Houston County has a rich tradition of farming, and family farms still dot the landscape. Development has accelerated however, leading to the loss of some cherished family farms and putting the health of our waterways at risk. Thanks to Bob and Michelle Scanlan though, one family farm will be protected forever through the Minnesota Land Trust.
Bob Scanlan grew up spending summers working on the farm, first established by his grandfather outside of Brownsville in the 1940s, and has been farming as long as he can remember.
“I remember in the mid-’80s I was a teenager and we were farming it hard — fence row to fence row — I remember pulling up fences to make the fields bigger,” he said.
Bob eventually purchased the family farm from his mother, and began working to find a balance between the farm and the natural lands around it.
“A lot of this isn’t suited for row crops, it’s too close to sensitive environmental areas,” Bob said. “Instead I developed a managed intensive grazing system that allows forages to grow back, and grow deeper roots. I found myself putting fences back in place where my grandparents had fences. It made sense to refocus on livestock — commodity prices for corn and beans weren’t that great, and the topography of the farm, with its low lands and wetlands, it was just more suited for cattle.”
Recently development has accelerated around the farm, and formerly natural areas and farms are being turned into new subdivisions. Faced with the prospect of losing the lands that meant so much to his family for generations, Bob and Michelle turned to the Minnesota Land Trust.
Working with the Land Trust, the Scanlans were able to protect 98 acres of their farm with a conservation easement, ensuring it’ll stay protected from development forever. “With this I’m able to keep farming my land the way I have been, graze cattle, and protect the environmental integrity of my land,” Bob said. “It’s a win-win.”
The Scanlan property isn’t just good for the cattle, it’s good for the Mississippi River — by retiring intensive row crop farming around Wildcat Creek and allowing native plants to regain a foothold, Bob is helping to protect the water quality of this threatened waterway. In addition, the property is in a critical flyway for migratory birds; and sandhill cranes, bald eagles, and several types of raptors have been spotted along Wildcat Creek on the property.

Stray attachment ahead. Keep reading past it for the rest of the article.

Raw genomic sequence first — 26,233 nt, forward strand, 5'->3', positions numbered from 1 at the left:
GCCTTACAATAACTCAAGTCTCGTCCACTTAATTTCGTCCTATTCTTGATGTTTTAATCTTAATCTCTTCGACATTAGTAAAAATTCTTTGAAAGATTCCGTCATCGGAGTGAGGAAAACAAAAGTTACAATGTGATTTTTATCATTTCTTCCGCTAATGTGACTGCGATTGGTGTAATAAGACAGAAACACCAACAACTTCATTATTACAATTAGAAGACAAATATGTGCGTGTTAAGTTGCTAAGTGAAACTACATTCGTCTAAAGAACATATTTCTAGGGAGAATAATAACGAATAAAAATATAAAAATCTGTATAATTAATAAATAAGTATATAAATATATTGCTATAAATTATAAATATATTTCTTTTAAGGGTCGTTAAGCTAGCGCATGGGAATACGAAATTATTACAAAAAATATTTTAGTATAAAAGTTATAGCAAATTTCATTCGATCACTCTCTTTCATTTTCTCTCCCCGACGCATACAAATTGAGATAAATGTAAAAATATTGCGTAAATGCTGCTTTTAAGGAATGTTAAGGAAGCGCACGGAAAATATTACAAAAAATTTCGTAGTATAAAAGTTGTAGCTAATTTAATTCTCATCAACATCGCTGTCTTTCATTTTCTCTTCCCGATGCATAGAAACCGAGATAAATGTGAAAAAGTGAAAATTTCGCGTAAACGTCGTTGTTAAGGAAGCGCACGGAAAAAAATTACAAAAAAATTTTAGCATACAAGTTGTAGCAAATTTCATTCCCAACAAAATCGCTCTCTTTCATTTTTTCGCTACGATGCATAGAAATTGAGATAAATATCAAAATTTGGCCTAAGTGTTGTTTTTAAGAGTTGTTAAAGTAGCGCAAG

“Many of the waterways that feed into the Mississippi here in the Driftless are in private hands, making protection projects like this incredibly important if we’re going to protect the water quality of that river,” said Nick Bancks, program manager for the Minnesota Land Trust. “Even better, this connects to another Land Trust protected property, compounding the benefit of what Bob and Michelle have done with their land.”
In the end, the Scanlans’ decision was about family, and making sure the family farm continues to operate well into the future, managed by people who love and are connected to the land.
“With this, we’re able to protect our lands for future generations from development, and maintain our grazing opportunities. Eventually we’ll transfer it to the next generation,” Bob said. “I hope my kids have an opportunity to someday raise livestock on the farm — I hope to see this continue.”
This permanent conservation easement was made possible by the members of the Minnesota Land Trust, with funding from the Outdoor Heritage Fund, as appropriated by the Minnesota State Legislature and recommended by the Lessard-Sams Outdoor Heritage Council (LSOHC).
About the Minnesota Land Trust
The Minnesota Land Trust is a membership-based non-profit organization. Its mission is to protect and restore Minnesota’s most vital natural lands to provide wildlife habitat, clean water, outdoor experiences, and scenic beauty for generations to come. The organization has completed 560 conservation projects statewide, permanently protecting more than 56,000 acres of natural and scenic land and more than a million feet of fragile shoreline.
A conservation easement is a voluntary, legal agreement between a landowner and a land trust or other qualified agency that permanently limits certain uses of land in order to protect its conservation values. Landowners continue to own and enjoy the land and pay property taxes. Once created, the conservation easement is binding on all future owners of the property. More information on Minnesota Land Trust can be found at www.mnland.org.